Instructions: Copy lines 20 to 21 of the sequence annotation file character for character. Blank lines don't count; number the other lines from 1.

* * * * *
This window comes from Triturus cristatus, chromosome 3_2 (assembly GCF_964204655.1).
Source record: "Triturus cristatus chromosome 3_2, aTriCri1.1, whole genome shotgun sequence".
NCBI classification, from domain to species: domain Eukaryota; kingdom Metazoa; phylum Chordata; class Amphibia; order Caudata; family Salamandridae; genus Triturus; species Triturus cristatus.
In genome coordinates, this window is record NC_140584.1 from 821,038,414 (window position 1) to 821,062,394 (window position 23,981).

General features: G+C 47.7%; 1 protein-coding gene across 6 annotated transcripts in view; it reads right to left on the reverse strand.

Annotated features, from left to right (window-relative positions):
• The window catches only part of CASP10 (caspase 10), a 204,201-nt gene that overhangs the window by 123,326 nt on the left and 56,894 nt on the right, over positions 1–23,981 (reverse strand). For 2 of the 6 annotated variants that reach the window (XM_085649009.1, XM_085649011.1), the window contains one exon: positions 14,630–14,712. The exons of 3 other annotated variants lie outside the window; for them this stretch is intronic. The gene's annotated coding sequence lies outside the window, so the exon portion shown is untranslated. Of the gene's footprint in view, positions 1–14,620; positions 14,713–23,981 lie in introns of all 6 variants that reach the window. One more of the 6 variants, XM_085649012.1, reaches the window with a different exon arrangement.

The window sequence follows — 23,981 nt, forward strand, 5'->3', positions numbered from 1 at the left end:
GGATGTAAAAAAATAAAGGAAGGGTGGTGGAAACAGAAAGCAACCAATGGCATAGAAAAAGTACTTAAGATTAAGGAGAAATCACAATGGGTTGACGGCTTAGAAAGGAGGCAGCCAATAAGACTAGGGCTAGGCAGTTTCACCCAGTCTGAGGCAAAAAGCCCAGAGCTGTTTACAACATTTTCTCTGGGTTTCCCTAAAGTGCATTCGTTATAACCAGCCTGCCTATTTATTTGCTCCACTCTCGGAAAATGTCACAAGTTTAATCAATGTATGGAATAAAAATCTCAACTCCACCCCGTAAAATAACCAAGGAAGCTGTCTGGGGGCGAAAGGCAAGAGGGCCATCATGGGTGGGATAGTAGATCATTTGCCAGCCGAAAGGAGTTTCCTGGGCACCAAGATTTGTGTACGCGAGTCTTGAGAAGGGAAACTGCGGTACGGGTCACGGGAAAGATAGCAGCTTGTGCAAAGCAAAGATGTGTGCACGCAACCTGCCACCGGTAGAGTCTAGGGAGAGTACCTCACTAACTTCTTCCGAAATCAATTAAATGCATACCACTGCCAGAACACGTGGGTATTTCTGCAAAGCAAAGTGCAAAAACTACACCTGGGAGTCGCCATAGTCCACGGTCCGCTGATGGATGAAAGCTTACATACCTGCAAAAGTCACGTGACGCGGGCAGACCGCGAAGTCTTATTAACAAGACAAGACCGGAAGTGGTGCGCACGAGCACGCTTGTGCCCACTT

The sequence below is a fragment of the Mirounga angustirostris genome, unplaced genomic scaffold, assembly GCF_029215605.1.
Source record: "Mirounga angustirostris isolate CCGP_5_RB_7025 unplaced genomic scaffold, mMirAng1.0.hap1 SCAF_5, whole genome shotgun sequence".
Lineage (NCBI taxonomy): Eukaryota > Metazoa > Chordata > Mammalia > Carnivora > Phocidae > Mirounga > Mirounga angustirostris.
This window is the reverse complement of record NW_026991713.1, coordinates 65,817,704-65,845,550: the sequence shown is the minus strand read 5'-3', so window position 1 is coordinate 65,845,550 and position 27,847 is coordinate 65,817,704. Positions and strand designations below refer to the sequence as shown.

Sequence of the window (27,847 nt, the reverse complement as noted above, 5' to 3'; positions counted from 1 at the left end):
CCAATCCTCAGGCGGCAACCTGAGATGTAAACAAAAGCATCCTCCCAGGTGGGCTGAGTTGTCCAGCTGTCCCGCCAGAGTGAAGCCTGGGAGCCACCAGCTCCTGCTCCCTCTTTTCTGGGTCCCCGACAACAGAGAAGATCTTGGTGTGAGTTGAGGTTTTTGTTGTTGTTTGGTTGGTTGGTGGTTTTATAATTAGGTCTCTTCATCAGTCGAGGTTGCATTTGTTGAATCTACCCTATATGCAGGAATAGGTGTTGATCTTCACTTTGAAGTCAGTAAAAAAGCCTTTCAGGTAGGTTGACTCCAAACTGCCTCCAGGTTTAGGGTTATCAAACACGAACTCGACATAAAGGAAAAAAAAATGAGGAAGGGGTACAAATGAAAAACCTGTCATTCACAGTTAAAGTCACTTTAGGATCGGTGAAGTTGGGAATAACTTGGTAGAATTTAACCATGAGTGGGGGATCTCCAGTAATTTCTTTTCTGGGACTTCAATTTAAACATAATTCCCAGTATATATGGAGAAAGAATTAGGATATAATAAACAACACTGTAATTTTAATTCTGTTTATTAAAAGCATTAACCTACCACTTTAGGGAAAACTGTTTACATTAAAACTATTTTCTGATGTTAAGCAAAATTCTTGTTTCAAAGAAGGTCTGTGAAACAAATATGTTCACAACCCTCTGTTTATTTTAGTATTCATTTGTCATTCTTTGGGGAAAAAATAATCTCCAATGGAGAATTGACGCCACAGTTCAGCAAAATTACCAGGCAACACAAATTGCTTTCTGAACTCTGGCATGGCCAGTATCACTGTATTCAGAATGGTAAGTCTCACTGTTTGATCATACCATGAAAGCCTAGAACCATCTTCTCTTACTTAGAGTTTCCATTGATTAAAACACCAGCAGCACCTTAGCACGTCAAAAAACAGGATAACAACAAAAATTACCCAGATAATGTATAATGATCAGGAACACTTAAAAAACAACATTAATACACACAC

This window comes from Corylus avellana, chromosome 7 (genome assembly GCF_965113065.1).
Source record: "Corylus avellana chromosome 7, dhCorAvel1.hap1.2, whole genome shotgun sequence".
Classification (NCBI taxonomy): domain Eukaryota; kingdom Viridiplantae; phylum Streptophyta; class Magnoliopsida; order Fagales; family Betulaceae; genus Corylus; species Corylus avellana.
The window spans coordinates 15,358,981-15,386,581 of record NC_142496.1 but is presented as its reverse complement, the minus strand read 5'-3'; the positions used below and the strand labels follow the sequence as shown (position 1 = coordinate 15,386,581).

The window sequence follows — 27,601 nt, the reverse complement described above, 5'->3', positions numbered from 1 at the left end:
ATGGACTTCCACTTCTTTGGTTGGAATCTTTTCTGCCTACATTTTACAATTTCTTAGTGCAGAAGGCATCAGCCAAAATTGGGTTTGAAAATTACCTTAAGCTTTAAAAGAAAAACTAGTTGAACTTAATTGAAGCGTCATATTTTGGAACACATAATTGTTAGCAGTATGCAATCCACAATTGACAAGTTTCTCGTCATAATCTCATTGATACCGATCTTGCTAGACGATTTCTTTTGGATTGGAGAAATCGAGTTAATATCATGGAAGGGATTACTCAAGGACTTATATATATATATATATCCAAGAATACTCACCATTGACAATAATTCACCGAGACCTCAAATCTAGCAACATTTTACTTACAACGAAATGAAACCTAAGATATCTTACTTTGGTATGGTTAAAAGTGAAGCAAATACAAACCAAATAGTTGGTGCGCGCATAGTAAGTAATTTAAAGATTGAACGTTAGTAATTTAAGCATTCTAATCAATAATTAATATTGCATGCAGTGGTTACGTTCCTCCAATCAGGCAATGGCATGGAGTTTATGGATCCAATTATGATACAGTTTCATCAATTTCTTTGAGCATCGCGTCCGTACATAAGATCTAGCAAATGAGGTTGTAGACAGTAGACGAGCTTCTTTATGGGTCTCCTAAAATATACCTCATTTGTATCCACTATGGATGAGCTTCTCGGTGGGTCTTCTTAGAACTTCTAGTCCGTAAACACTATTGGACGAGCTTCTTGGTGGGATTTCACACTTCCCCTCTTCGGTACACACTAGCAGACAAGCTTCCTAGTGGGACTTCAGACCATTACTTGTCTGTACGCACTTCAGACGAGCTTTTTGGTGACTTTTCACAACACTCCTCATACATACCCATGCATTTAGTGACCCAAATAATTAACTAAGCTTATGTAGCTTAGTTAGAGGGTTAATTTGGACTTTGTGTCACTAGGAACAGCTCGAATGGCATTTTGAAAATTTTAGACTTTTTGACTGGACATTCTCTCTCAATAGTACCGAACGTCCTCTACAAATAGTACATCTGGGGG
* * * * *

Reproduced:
The window sequence follows — 27,601 nt, the reverse complement described above, 5'->3', positions numbered from 1 at the left end:
ATGGACTTCCACTTCTTTGGTTGGAATCTTTTCTGCCTACATTTTACAATTTCTTAGTGCAGAAGGCATCAGCCAAAATTGGGTTTGAAAATTACCTTAAGCTTTAAAAGAAAAACTAGTTGAACTTAATTGAAGCGTCATATTTTGGAACACATAATTGTTAGCAGTATGCAATCCACAATTGACAAGTTTCTCGTCATAATCTCATTGATACCGATCTTGCTAGACGATTTCTTTTGGATTGGAGAAATCGAGTTAATATCATGGAAGGGATTACTCAAGGACTTATATATATATATATATCCAAGAATACTCACCATTGACAATAATTCACCGAGACCTCAAATCTAGCAACATTTTACTTACAACGAAATGAAACCTAAGATATCTTACTTTGGTATGGTTAAAAGTGAAGCAAATACAAACCAAATAGTTGGTGCGCGCATAGTAAGTAATTTAAAGATTGAACGTTAGTAATTTAAGCATTCTAATCAATAATTAATATTGCATGCAGTGGTTACGTTCCTCCAATCAGGCAATGGCATGGAGTTTATGGATCCAATTATGATACAGTTTCATCAATTTCTTTGAGCATCGCGTCCGTACATAAGATCTAGCAAATGAGGTTGTAGACAGTAGACGAGCTTCTTTATGGGTCTCCTAAAATATACCTCATTTGTATCCACTATGGATGAGCTTCTCGGTGGGTCTTCTTAGAACTTCTAGTCCGTAAACACTATTGGACGAGCTTCTTGGTGGGATTTCACACTTCCCCTCTTCGGTACACACTAGCAGACAAGCTTCCTAGTGGGACTTCAGACCATTACTTGTCTGTACGCACTTCAGACGAGCTTTTTGGTGACTTTTCACAACACTCCTCATACATACCCATGCATTTAGTGACCCAAATAATTAACTAAGCTTATGTAGCTTAGTTAGAGGGTTAATTTGGACTTTGTGTCACTAGGAACAGCTCGAATGGCATTTTGAAAATTTTAGACTTTTTGACTGGACATTCTCTCTCAATAGTACCGAACGTCCTCTACAAATAGTACATCTGGGGG